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Green Island bans harvest of young giant clams

TAIPEI -- Taitung County has banned the harvesting of giant clams measuring 15 centimeters and smaller in the waters off Green Island and listed the mollusk as a protected species.

The ban also prohibits harvesting giant clams of any size from the areas around Caikou, Shilang and Guiwan in the island township, one of Taiwan's most popular destinations for leisure diving activities.

Violators will face a fine ranging from NT$30,000 (US$993) to NT$150,000.

Giant clams, dubbed “the beautiful flowers of the sea” by locals for their colorful outer mantles, are the world's largest bivalve mollusk. Their characteristic vivid colors come from the symbiotic algae that grow on their tissue.

The largest ever found in the corals around Green Island measured 150 centimeters in length. But local fishermen and diving instructors have noticed a sharp decline in the number of large giant clams.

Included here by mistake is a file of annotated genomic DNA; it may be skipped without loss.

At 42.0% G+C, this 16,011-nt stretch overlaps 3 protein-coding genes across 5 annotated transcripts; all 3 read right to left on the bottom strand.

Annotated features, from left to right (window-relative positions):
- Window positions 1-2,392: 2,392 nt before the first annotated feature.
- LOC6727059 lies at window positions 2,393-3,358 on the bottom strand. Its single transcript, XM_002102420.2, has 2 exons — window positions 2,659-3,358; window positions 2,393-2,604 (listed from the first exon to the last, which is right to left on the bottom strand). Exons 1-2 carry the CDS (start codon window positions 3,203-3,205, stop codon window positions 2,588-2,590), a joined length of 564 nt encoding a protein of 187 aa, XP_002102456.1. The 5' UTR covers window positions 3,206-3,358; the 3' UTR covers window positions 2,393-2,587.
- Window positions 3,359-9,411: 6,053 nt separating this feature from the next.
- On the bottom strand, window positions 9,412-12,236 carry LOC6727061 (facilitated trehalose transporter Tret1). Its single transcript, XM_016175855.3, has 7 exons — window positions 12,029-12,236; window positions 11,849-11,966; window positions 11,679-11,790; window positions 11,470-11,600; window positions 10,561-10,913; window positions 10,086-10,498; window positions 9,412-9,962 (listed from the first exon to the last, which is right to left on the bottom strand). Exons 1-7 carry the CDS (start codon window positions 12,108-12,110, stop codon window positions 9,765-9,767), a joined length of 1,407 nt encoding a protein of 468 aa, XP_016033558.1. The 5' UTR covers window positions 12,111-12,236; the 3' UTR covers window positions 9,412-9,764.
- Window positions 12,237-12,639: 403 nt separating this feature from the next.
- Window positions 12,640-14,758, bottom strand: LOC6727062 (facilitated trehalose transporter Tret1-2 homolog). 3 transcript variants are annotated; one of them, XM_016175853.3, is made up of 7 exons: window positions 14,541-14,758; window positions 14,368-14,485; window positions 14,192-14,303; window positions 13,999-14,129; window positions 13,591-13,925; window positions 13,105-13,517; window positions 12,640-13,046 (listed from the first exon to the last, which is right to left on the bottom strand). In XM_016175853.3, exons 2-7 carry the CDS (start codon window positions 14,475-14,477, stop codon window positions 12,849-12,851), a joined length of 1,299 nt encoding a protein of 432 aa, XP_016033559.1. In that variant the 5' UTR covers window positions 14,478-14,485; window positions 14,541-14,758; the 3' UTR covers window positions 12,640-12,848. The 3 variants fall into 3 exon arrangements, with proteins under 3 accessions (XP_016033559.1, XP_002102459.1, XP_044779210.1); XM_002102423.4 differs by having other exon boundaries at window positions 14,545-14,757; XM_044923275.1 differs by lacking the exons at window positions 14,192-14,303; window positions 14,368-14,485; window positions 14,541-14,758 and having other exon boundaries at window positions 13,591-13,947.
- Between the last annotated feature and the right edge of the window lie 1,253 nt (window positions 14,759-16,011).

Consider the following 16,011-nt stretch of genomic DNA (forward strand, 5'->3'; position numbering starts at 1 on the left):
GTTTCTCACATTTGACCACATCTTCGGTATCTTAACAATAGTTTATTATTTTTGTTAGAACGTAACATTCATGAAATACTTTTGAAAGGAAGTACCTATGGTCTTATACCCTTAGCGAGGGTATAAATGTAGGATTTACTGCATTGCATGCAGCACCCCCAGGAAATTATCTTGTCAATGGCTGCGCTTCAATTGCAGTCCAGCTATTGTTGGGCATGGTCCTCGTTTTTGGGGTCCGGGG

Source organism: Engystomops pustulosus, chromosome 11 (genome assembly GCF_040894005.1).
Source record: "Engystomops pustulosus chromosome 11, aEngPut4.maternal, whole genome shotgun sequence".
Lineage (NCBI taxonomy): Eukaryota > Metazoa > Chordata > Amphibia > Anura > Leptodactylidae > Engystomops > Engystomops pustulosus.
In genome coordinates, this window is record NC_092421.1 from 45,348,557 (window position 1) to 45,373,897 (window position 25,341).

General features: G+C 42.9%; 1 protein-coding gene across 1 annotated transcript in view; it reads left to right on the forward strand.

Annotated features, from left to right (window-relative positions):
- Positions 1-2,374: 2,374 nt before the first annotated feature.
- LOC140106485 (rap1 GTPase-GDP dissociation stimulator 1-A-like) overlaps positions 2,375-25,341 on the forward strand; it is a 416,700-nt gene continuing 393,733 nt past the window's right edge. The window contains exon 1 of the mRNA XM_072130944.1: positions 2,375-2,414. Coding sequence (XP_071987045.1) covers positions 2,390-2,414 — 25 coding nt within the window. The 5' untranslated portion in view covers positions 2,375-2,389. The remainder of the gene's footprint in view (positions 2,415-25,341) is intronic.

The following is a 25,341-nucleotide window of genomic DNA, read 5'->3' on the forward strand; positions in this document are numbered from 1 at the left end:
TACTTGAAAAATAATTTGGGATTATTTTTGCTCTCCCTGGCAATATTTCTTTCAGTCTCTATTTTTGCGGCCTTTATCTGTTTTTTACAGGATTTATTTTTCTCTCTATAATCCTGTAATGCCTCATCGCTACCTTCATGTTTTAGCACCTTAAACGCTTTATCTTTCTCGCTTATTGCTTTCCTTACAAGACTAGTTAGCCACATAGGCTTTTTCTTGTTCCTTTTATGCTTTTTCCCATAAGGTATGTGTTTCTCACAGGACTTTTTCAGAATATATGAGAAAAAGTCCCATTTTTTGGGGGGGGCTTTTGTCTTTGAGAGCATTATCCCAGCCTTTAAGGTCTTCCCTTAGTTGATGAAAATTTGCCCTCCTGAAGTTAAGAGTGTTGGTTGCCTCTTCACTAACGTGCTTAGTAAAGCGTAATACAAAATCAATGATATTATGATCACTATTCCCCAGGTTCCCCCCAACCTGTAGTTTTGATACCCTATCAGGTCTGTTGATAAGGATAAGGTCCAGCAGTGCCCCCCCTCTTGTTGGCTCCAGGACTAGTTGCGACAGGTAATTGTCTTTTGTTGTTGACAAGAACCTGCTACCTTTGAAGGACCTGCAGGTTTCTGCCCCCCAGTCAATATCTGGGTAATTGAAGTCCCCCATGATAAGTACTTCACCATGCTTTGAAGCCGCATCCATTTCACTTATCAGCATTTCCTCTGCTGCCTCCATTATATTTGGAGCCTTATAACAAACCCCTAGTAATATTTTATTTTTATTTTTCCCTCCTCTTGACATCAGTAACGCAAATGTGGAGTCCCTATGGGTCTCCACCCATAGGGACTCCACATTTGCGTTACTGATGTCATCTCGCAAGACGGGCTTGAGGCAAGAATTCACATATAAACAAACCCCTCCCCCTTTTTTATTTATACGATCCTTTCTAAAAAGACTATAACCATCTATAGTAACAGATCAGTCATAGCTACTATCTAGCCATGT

One local diver recalled that there were visible signs of giant clams as big as 30-cm long in shallow waters as recently as three or four years ago. Now, he says, he has to dive 20 meters down to find any bigger than 15 cm.

“The only ones left are 'children' less than 15-cm long,” the diver said, lamenting the fact that government did not impose a ban earlier.

Giant clams in the wild grow by just 3-4 cm a year, a county official said. “It would take more than 30 years (for a giant clam) to grow to 150 centimeters long.”

The government blames the reduction in population on over-harvesting by tourist divers and some locals looking to collect the colorful shells.

In addition to the newly introduced ban, the county has teamed up with the Fisheries Research Institute under the Council of Agriculture to develop a conservation plan aimed at replenishing the giant clam population.

They are also drawing up plans to set up a giant clam-centered marine biology education platform to turn Green Island into a top spot for ecology education, the government said.

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